Don't worry-- there is no more real drama going on with me right now. It's all just in my head.

But I'm really nervous.

For reasons I can't explain, I signed up to go to a writer's conference this weekend. And as part of that conference, I signed up for a private pitch session with an editor from Desert Book/Shadow Mountain.




I've been working on a non-fiction book based on my "Old-Fashioned Motherhood" blog. I feel passionately about the movement for women to return to traditional homemaking and motherhood! I've been writing about it since 2005, and researching the subject for even longer. And since I've been pushed and prompted by the Spirit to share this important message, I'm sharing it.

Though nothing will likely happen as a result of this scheduled pitch session, I hope I learn some important things.

I just want some input from someone in the business, some advice! So I shouldn't be scared, right?

*deep breath*


Wish me luck!

Thursday, February 16, 2012


I want to thank you all for your prayers. I have felt them giving me peace and strength this week. I so appreciate all your active faith in my behalf!

I have not miscarried-- everything seems to be just fine. My husband and kids have been vigilant about keeping me down and resting, and I feel like it's been the right, best thing to do. I am trying to get an appointment with a midwife, but we've been playing phone tag, and honestly, I'm not feeling anxious or worried about it.

I did get out on Tuesday afternoon for our Fiddler on the Roof auditions. (I just couldn't reschedule and let all those kids down!) There's no way I could have done it without the amazing help of my producer, assistant director, and the other audition committee members. My assistant director, Melissa, especially organized the day, numbered the order of the kids auditioning, arranged rooms, ran errands, and even got the kids to bring in a COUCH for me to sit on! Yes, I am one blessed girl! She is awesome to work with!!!

The audition process took AGES-- from 11:30am to 5:30pm that night! I have been known to be faster than that, BUT the kids were all so amazing, that it was DIFFICULT to cast! Thank goodness for the guidance of the Holy Ghost! We even toyed with the idea of double-casting the show, but that means more work for everyone, so I decided to go with giving some of the kids understudy roles. I hope they're all excited to get started on the show. :-)

I will continue to take the rest of this week off, and then see how things go thereafter. I think I'm going to need to commit myself to taking one nap a day, but I feel a calm about everything.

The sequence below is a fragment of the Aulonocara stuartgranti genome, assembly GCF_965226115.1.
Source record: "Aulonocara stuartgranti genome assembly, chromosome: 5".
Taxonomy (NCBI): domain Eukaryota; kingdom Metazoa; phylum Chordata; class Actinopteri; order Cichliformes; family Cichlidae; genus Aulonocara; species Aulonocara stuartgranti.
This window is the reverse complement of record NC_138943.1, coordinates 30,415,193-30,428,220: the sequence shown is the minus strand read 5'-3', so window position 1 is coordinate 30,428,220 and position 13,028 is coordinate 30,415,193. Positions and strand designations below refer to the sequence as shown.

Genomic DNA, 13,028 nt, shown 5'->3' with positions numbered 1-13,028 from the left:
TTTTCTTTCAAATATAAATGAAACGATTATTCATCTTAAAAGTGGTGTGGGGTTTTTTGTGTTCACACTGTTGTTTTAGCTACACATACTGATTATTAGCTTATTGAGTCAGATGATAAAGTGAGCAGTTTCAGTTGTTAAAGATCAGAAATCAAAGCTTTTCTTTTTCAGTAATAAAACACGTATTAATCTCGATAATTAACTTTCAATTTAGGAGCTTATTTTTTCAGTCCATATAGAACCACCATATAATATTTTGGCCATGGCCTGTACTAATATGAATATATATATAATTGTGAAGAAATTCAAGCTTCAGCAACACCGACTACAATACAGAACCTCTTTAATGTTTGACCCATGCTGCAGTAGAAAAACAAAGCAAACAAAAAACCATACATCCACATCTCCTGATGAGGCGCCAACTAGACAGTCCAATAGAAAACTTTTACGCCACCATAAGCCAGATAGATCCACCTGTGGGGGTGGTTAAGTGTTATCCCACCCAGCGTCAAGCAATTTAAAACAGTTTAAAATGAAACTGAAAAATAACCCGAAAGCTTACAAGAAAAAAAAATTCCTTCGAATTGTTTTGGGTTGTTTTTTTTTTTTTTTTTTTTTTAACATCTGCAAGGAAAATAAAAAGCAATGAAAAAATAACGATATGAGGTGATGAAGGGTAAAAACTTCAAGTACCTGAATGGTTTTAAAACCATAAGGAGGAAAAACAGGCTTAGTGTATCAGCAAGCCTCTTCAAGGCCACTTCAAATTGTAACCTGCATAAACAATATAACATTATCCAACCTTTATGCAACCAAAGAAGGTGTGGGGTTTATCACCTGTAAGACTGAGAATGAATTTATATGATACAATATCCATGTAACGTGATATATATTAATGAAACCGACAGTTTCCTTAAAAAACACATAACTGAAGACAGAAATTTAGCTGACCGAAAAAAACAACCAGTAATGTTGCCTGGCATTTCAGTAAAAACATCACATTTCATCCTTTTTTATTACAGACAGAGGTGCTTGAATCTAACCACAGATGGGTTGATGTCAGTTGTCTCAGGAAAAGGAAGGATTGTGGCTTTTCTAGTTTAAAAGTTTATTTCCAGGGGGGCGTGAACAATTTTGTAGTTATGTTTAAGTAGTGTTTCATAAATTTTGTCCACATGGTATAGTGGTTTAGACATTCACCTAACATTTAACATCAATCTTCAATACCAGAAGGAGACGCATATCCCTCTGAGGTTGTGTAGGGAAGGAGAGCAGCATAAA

The Lord is so good!

Thanks again, everyone!!!


Sunday, February 12, 2012

Holding on to Hope

Artwork by Greg Olsen

This weekend has been a bit frustrating. And I've been really hesitant to share what's been going on. But, due to my present circumstances, it's becoming necessary-- how else can I explain why I've had to put the brakes on my very busy life?


Friday morning I asked Russell for a priesthood blessing. I try not to ask him for blessings too much because I tend to prefer that means of communicating to the Lord, (I like to hear the words) and I have been known to abuse it a bit. Yet in the last week or so I've felt prompted by the Holy Ghost to ask for one, so I did.

You see, after two miscarriages since Eryn was born, I am finding myself again in the early stages of pregnancy. I am keenly aware that my childbearing days are nearing their end, but in a sacred experience in the temple, I was told that there would be twelve. And that I would need to be BRAVE. That happened way back during the summer.

Anyway, Russell gave me a beautiful, concise, detailed blessing. I was told quite clearly that I would carry this baby to term, bringing another child into our family circle. And I was told to take very good care of myself physically, writing down the inspiration I receive. (See why I'm blogging about this now?) And I was reminded that I need to make a list of all of the good things I'm heavily involved in right now, and to PRIORITIZE them.

I felt such joy, peace, and relief after that beautiful blessing! I have been on edge for weeks, worried that I might miscarry this baby, too. I haven't told anyone I was expecting, except for Russell and my older kids, because of my fear of losing another pregnancy. It's still quite early; only seven weeks.

I resolved to do the things that the Lord has asked me to do. At ten o'clock I had to take Dierdre to her charm and poise class, and so I gathered up a notebook, pen, and the most recent Ensign magazine before heading out the door.

Her class lasts about 2 hours, (but it's far enough away from home that I don't want to go back and forth twice) so I dropped her off, grabbed myself a quick breakfast in the nearby Trader Joe's, and parked at a nearby park. It was a beautiful day and the park was quiet. I quietly turned on some relaxing music, ate my meal, and started to write.

I made a list of everything within my stewardship right now. Husband, children, homeschool, directing a musical, three church callings, unfinished projects. Growing a baby. Everything. As I went down the list, I felt the inspiration of the Lord touching my heart. I could see where I was worrying unnecessarily, and what things I could simplify and re-work. It felt good. I had peace knowing that I was doing what the Lord had counseled me to do.